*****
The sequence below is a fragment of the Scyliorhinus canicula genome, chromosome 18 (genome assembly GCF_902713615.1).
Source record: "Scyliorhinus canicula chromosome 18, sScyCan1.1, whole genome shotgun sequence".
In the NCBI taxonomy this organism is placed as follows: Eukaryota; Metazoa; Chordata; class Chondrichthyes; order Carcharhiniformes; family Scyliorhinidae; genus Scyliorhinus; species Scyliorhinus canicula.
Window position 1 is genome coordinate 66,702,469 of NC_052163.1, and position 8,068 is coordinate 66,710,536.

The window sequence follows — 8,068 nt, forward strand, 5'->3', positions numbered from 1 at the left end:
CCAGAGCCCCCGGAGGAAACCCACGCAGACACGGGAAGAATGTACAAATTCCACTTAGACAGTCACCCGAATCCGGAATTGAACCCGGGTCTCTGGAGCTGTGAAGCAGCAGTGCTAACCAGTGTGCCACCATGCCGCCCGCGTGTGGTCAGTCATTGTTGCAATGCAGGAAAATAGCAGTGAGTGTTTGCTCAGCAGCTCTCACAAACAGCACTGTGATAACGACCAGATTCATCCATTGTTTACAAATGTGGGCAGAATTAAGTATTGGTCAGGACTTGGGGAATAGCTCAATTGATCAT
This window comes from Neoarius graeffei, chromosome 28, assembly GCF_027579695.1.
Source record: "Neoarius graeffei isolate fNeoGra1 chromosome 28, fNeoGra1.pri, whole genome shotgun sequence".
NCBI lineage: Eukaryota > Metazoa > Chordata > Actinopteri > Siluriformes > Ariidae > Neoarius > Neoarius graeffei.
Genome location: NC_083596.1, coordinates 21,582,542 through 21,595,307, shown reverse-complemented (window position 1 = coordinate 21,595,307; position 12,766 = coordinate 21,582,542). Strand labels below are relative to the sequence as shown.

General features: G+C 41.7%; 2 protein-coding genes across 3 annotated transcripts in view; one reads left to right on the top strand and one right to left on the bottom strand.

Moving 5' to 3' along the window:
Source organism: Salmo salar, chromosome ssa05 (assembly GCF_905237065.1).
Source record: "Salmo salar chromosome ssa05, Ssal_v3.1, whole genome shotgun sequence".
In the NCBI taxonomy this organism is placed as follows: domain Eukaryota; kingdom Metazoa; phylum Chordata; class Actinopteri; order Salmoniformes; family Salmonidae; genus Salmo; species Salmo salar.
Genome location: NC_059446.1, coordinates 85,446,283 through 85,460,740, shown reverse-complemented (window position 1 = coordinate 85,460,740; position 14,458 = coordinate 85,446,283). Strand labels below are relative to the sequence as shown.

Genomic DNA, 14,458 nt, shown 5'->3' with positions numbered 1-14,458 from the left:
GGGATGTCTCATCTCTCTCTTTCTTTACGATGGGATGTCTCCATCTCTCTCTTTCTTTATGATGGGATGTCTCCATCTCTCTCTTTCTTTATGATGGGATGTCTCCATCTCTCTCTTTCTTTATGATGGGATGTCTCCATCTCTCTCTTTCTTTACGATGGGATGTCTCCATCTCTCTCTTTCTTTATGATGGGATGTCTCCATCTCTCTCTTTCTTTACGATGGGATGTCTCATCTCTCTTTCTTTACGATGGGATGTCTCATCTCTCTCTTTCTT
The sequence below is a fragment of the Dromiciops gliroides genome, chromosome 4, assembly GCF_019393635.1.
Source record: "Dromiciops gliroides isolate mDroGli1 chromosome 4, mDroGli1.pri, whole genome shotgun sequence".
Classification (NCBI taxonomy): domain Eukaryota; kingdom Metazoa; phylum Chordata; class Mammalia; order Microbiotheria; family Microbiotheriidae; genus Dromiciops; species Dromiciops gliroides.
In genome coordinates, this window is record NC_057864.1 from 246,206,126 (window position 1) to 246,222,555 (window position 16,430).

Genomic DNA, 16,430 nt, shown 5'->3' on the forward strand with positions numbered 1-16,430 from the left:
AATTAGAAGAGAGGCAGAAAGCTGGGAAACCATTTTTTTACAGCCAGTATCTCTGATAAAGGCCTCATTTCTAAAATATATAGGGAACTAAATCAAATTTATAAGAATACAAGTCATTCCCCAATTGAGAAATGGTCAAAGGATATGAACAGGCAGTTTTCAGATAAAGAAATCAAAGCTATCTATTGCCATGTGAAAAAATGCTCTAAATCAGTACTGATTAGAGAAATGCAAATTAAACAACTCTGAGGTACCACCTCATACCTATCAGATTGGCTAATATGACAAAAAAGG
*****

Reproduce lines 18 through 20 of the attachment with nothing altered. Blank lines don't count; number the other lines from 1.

GGGATGTCTCATCTCTCTCTTTCTTTACGATGGGATGTCTCCATCTCTCTCTTTCTTTATGATGGGATGTCTCCATCTCTCTCTTTCTTTATGATGGGATGTCTCCATCTCTCTCTTTCTTTATGATGGGATGTCTCCATCTCTCTCTTTCTTTACGATGGGATGTCTCCATCTCTCTCTTTCTTTATGATGGGATGTCTCCATCTCTCTCTTTCTTTACGATGGGATGTCTCATCTCTCTTTCTTTACGATGGGATGTCTCATCTCTCTCTTTCTT
The sequence below is a fragment of the Dromiciops gliroides genome, chromosome 4, assembly GCF_019393635.1.
Source record: "Dromiciops gliroides isolate mDroGli1 chromosome 4, mDroGli1.pri, whole genome shotgun sequence".